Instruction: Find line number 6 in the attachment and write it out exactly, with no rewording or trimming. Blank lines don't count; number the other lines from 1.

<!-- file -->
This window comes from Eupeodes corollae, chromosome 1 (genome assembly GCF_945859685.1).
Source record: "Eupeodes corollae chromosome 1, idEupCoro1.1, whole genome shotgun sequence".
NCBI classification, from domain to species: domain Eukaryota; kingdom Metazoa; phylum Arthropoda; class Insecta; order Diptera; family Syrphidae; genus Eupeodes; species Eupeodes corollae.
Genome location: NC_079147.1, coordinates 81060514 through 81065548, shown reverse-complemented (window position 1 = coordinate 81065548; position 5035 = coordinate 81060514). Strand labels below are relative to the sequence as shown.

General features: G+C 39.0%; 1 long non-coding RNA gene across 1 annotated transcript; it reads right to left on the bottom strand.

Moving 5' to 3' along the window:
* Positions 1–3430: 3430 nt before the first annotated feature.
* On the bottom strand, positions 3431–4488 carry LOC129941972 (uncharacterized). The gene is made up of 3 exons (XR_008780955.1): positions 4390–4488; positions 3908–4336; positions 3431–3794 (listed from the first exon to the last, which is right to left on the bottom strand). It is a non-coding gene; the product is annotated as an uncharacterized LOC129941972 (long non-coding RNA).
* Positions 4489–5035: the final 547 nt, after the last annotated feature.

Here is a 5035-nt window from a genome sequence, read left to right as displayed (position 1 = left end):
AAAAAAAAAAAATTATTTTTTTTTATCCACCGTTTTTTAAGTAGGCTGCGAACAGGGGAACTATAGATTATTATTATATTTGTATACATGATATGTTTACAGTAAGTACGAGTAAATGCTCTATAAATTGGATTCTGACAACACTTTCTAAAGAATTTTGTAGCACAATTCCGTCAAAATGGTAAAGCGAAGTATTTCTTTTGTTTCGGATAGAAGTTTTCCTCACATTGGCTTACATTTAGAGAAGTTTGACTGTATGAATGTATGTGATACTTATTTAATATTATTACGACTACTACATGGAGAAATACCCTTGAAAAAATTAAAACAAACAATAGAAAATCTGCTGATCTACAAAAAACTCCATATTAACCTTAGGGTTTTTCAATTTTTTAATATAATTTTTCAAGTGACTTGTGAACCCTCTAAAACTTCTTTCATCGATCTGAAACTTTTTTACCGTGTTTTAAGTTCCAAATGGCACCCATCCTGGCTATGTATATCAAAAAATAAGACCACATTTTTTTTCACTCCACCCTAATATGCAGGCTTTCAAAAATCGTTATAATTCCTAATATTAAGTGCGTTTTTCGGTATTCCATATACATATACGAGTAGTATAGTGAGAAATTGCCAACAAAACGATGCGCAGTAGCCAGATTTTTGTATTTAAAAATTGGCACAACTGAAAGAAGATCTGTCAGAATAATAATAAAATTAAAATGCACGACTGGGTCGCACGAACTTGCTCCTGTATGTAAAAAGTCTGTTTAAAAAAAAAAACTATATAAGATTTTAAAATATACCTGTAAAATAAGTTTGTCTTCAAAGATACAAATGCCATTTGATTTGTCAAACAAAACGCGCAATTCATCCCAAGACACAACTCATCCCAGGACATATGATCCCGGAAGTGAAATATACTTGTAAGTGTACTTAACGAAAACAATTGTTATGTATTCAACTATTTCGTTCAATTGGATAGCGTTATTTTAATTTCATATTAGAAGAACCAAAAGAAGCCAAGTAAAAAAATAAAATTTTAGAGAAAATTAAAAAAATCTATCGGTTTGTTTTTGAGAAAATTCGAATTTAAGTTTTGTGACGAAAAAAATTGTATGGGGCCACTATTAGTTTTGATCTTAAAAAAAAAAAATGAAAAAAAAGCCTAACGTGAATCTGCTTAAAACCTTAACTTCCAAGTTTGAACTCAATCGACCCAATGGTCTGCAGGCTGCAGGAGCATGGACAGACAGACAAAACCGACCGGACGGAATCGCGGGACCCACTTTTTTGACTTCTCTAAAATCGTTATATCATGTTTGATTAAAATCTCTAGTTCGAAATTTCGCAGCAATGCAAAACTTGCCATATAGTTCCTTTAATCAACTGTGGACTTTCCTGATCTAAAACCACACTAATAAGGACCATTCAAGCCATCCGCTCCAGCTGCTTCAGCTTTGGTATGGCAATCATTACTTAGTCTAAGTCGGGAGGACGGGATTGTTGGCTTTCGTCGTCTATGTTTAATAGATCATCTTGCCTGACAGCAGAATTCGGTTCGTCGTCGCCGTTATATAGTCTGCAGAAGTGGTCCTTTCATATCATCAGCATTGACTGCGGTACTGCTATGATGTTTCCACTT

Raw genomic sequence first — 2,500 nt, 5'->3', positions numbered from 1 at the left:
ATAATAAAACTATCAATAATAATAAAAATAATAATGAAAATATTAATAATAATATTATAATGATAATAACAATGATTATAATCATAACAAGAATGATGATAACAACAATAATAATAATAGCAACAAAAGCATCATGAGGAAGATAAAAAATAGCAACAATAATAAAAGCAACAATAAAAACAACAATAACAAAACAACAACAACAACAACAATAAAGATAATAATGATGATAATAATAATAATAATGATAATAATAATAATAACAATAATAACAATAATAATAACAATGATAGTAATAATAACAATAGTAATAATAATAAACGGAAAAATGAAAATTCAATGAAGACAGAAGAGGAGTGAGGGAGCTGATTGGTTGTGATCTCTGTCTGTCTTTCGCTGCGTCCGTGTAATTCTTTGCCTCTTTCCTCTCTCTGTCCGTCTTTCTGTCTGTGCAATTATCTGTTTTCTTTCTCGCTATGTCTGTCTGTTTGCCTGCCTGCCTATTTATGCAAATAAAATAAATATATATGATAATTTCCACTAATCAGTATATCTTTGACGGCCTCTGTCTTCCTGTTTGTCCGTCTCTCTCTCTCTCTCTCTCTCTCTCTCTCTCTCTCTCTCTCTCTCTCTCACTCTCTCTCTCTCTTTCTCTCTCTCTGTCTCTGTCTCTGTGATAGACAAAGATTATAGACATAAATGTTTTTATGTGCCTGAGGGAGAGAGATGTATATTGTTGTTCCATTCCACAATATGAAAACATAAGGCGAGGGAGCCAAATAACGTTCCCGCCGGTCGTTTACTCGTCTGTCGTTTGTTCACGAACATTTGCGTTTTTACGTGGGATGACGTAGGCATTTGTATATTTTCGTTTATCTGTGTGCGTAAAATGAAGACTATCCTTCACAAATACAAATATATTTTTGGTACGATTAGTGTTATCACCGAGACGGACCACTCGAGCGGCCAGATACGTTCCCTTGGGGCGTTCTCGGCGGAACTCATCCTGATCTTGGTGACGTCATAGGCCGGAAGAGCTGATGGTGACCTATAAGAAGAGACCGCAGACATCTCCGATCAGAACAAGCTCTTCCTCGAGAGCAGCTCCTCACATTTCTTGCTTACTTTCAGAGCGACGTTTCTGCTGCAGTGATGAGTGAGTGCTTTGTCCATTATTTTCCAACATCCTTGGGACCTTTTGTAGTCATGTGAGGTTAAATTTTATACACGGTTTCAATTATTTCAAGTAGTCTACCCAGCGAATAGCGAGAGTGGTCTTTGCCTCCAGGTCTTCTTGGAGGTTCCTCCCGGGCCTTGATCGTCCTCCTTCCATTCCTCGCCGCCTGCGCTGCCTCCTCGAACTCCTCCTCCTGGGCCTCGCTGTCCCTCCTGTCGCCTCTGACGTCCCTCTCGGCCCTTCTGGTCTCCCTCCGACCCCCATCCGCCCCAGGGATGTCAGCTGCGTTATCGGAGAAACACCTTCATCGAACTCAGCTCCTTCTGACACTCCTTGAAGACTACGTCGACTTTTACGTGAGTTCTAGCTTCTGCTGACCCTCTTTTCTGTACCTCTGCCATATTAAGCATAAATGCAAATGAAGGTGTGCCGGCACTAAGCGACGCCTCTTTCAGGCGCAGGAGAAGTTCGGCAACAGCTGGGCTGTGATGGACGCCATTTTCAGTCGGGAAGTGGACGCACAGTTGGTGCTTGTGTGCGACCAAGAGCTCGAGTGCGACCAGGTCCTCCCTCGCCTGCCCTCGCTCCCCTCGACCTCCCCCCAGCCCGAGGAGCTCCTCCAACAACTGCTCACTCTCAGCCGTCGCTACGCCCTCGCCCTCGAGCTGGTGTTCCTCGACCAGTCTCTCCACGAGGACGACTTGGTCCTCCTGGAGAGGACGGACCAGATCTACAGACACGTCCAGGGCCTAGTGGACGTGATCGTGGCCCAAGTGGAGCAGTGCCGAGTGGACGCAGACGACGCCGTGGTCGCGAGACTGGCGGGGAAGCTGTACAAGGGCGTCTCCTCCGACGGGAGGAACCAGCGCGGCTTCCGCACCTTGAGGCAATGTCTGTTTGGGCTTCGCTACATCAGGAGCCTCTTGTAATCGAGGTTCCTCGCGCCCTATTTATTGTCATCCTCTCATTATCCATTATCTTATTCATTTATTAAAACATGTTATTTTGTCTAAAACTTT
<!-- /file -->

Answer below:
Moving 5' to 3' along the window: